The National Institutes of Health (NIH) has recently installed eight charging stations at its Bethesda, MD campus, as part of a pilot program to encourage use of electric vehicles. This program was just described in the biweekly employee newsletter, the NIH Record. Kudos to NIH for being one of the first federal facilities to provide electric vehicle charging stations at the workplace!
Each station is a standard 120V duplex outlet in front of a special parking space. The stations are installed in pairs – two spots next to each other, each with a dedicated 120V outlet. Each outlet is on a separate dedicated 20A circuit. The outlets are wired through an electronic meter to measure usage. There are four pairs of stations in employee parking garages around campus, eight spots total. An electric vehicle should be able to gain about 32 miles of range while charging at 120V over the course of an eight hour workday.
The signage is very good at these spaces, to clearly indicate that they are reserved for EVs until 9:30 AM (this works well for NIH, where parking is at a premium). There are four signs / indicators at each spot:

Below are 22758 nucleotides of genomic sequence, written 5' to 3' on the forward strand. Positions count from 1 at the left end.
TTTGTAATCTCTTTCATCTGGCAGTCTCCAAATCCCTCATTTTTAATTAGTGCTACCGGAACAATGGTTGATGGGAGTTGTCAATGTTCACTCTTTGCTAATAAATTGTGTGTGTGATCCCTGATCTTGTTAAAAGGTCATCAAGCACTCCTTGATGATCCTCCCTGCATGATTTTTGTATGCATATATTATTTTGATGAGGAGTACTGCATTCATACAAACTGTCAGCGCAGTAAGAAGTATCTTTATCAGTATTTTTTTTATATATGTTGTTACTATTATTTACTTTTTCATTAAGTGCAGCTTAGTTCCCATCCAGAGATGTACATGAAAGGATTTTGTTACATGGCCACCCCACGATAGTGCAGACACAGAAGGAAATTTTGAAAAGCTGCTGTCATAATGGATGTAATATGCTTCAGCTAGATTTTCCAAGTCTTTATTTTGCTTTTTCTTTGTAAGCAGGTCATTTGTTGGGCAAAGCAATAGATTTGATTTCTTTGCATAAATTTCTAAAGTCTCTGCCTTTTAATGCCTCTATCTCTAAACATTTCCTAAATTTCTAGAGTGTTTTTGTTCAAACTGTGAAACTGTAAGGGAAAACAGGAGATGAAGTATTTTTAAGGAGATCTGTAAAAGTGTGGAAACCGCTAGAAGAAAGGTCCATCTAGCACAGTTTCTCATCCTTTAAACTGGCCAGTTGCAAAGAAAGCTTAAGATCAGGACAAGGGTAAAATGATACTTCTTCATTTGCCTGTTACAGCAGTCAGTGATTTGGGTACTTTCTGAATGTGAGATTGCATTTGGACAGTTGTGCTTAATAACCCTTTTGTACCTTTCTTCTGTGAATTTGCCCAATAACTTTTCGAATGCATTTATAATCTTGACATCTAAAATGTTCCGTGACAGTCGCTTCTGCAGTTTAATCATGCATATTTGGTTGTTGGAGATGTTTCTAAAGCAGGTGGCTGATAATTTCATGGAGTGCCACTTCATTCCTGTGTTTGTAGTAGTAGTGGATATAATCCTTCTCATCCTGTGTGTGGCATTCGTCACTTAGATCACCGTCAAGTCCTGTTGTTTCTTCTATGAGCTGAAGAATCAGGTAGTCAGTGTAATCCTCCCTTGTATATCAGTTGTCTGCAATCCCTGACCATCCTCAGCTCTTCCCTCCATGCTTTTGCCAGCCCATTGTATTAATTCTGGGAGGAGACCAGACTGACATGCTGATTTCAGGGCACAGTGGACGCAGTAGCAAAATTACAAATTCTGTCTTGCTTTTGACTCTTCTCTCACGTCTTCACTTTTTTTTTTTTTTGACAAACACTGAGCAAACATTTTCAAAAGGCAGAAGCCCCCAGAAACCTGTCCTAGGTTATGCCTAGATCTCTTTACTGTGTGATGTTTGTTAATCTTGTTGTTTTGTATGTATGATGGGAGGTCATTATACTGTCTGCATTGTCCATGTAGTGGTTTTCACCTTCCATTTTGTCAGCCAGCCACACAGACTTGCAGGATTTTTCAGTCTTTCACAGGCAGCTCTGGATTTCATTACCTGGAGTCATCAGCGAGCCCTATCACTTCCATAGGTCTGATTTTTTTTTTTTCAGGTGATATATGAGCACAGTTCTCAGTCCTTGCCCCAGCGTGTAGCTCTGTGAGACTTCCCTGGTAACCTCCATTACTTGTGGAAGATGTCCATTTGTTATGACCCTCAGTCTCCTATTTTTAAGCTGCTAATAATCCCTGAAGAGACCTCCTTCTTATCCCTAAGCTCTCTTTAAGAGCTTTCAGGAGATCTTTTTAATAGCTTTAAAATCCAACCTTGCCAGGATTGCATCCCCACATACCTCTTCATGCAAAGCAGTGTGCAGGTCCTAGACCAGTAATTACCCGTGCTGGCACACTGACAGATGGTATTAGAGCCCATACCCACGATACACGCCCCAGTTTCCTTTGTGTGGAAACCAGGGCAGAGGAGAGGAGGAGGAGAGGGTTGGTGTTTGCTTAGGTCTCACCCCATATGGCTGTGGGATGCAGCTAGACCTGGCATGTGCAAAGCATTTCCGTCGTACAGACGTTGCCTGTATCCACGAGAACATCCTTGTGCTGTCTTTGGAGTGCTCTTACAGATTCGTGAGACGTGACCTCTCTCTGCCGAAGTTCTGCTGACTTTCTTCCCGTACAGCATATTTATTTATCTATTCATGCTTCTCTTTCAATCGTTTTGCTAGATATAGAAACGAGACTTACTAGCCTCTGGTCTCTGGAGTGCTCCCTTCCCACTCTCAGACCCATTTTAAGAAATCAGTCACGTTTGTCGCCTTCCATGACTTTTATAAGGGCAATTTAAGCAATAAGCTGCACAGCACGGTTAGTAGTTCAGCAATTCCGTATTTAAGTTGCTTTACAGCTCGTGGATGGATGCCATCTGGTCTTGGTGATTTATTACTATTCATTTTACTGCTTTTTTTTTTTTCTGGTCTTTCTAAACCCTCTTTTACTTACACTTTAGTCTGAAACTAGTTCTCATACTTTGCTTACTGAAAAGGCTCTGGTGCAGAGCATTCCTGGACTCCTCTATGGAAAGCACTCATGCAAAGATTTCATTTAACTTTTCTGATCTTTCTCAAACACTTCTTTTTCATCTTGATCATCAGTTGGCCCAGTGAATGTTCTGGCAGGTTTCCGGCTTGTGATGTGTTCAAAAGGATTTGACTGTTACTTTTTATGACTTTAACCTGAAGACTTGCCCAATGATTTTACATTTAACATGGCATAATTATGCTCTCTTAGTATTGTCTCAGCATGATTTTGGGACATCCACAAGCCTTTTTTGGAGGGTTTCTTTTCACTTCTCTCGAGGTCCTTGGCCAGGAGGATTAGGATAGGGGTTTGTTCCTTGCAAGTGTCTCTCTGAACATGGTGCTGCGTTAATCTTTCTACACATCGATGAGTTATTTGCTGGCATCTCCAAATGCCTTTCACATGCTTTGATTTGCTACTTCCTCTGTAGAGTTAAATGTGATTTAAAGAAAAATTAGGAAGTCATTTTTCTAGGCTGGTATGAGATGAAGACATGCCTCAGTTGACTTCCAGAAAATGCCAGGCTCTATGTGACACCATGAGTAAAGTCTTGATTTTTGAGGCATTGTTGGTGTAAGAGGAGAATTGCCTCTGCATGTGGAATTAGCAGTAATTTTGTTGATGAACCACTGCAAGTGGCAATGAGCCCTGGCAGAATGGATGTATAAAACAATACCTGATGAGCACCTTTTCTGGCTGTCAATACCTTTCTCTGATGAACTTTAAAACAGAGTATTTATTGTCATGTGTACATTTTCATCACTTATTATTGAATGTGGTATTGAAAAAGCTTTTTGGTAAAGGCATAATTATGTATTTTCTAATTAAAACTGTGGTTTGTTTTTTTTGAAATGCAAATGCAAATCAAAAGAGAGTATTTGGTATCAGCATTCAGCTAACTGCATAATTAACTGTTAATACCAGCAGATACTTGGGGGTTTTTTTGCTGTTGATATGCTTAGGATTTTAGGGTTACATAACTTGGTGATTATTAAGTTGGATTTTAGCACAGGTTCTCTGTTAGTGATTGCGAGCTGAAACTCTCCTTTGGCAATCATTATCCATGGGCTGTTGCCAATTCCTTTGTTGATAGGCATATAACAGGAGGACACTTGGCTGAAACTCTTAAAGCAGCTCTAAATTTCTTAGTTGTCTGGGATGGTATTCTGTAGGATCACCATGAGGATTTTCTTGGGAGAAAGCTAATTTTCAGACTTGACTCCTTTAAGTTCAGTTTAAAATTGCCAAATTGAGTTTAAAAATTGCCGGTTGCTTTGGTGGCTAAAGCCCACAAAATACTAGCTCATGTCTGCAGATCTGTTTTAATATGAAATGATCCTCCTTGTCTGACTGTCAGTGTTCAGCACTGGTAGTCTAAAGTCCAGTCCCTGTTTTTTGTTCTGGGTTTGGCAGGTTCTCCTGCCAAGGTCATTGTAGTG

- A sign of a stylized EV with a plug and an outlet
- A sign indicating “ELECTRIC VEHICLES ONLY” in large lettering. This sign is a recent, great addition which makes the intended use of these spaces more obvious.
- A sign indicating detailed procedures in small lettering
- The spot is specially painted with “EV-xx” numbering
The stations are currently free to use during the pilot, sponsored by the NIH Federal Credit Union. Hopefully a mechanism will be developed to allow employees to pay for their own energy usage, so that the program can continue after the pilot period. EV owners are happy to pay for their own energy usage!
EVA/DC provided some guidance for this program in the type, location and usage of these charging stations. Thanks to Robert Winfield for coordinating the EVADC guidance, and for setting up an NIH Electric Vehicle mailing list!